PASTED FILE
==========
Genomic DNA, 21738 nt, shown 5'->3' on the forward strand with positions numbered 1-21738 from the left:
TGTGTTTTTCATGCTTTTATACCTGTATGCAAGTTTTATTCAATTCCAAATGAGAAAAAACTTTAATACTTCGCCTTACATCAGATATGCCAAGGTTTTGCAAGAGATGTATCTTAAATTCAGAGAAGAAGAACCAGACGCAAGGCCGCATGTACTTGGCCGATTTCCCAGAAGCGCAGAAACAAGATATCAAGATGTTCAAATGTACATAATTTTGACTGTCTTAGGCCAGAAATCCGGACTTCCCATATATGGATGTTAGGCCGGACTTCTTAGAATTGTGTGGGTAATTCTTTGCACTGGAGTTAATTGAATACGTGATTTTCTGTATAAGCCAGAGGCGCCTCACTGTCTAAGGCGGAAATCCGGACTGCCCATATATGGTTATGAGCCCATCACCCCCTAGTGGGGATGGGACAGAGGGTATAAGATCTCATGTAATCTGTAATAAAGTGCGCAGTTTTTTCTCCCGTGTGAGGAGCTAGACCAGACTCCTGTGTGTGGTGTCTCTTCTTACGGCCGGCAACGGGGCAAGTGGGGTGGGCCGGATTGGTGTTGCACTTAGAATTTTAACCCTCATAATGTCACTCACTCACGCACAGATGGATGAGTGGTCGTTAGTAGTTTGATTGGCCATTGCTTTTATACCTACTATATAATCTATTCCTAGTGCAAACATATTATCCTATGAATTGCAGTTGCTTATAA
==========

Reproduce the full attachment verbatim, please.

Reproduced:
Genomic DNA, 21738 nt, shown 5'->3' on the forward strand with positions numbered 1-21738 from the left:
TGTGTTTTTCATGCTTTTATACCTGTATGCAAGTTTTATTCAATTCCAAATGAGAAAAAACTTTAATACTTCGCCTTACATCAGATATGCCAAGGTTTTGCAAGAGATGTATCTTAAATTCAGAGAAGAAGAACCAGACGCAAGGCCGCATGTACTTGGCCGATTTCCCAGAAGCGCAGAAACAAGATATCAAGATGTTCAAATGTACATAATTTTGACTGTCTTAGGCCAGAAATCCGGACTTCCCATATATGGATGTTAGGCCGGACTTCTTAGAATTGTGTGGGTAATTCTTTGCACTGGAGTTAATTGAATACGTGATTTTCTGTATAAGCCAGAGGCGCCTCACTGTCTAAGGCGGAAATCCGGACTGCCCATATATGGTTATGAGCCCATCACCCCCTAGTGGGGATGGGACAGAGGGTATAAGATCTCATGTAATCTGTAATAAAGTGCGCAGTTTTTTCTCCCGTGTGAGGAGCTAGACCAGACTCCTGTGTGTGGTGTCTCTTCTTACGGCCGGCAACGGGGCAAGTGGGGTGGGCCGGATTGGTGTTGCACTTAGAATTTTAACCCTCATAATGTCACTCACTCACGCACAGATGGATGAGTGGTCGTTAGTAGTTTGATTGGCCATTGCTTTTATACCTACTATATAATCTATTCCTAGTGCAAACATATTATCCTATGAATTGCAGTTGCTTATAA